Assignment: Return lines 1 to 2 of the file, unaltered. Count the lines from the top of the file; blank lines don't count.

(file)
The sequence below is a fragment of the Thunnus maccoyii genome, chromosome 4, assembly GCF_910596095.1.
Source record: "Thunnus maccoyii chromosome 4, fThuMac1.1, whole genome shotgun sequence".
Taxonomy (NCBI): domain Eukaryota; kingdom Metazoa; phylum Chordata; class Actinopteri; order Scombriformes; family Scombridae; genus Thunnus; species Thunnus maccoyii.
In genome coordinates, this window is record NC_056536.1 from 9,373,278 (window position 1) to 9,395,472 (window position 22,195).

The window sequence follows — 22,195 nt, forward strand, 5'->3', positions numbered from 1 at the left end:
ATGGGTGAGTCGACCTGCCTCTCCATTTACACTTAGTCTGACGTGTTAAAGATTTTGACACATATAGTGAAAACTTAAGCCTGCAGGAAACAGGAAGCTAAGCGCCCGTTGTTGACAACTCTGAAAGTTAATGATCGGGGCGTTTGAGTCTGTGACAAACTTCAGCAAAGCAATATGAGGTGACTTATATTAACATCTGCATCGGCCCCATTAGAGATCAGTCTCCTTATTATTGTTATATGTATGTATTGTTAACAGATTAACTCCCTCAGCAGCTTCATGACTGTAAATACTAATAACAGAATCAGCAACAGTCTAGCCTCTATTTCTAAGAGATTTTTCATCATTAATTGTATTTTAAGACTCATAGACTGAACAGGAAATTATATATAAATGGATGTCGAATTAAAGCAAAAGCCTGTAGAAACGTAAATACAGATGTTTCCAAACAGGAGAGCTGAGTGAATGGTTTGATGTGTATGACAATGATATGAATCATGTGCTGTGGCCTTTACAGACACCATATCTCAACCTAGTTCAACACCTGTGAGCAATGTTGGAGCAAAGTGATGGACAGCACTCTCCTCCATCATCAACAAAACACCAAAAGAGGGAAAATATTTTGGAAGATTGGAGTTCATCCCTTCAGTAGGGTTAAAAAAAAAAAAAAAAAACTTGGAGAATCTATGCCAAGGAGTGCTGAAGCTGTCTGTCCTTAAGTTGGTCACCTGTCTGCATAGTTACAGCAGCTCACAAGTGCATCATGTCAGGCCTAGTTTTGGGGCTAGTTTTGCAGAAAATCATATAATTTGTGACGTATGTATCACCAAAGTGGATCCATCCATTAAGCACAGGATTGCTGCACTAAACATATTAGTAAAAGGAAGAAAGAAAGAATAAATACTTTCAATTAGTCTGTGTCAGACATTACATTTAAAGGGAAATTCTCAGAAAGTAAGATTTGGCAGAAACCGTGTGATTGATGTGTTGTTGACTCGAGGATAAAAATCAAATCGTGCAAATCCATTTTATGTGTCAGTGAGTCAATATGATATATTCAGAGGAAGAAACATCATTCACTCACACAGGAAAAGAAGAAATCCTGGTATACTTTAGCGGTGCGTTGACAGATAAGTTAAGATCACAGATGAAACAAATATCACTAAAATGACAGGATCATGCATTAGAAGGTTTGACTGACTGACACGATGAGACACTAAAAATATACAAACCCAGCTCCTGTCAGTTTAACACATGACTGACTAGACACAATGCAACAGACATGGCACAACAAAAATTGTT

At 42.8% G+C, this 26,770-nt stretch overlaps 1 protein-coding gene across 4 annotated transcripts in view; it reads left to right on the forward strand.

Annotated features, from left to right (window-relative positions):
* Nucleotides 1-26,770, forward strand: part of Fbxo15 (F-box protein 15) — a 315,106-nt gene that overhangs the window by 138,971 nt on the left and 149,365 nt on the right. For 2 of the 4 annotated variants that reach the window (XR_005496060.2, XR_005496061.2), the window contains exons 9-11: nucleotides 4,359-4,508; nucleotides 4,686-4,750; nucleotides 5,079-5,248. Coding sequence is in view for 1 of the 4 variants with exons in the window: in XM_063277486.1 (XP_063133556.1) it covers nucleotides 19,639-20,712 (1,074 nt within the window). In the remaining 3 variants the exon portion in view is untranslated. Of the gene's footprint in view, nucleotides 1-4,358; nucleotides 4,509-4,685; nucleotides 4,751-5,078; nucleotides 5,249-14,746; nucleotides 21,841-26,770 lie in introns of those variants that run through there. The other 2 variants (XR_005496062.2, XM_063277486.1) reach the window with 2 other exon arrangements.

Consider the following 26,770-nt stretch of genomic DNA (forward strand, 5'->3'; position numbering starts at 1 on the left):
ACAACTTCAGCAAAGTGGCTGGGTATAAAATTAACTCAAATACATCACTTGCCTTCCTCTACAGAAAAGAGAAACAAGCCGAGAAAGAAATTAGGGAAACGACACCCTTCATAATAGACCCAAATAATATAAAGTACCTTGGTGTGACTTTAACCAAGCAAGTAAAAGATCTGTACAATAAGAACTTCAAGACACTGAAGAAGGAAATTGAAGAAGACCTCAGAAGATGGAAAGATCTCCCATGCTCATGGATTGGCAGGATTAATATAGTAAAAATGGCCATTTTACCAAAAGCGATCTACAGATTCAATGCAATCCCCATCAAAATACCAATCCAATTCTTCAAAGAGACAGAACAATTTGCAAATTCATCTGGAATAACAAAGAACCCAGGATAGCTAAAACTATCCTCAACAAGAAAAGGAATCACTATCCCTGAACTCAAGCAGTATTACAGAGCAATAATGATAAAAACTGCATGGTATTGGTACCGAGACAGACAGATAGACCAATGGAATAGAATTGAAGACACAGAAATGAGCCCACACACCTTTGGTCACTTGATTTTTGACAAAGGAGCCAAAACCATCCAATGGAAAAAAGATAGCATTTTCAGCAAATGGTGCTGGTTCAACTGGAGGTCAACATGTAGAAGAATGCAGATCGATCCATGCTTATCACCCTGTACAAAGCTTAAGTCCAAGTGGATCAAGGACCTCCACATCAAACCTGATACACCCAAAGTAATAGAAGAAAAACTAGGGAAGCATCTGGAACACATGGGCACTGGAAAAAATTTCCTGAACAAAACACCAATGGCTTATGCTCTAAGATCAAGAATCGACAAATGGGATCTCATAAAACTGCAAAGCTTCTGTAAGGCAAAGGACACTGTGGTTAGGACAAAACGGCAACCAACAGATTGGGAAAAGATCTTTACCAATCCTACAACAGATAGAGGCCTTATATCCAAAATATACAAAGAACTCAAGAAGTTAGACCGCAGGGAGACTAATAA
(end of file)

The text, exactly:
The sequence below is a fragment of the Thunnus maccoyii genome, chromosome 4, assembly GCF_910596095.1.
Source record: "Thunnus maccoyii chromosome 4, fThuMac1.1, whole genome shotgun sequence".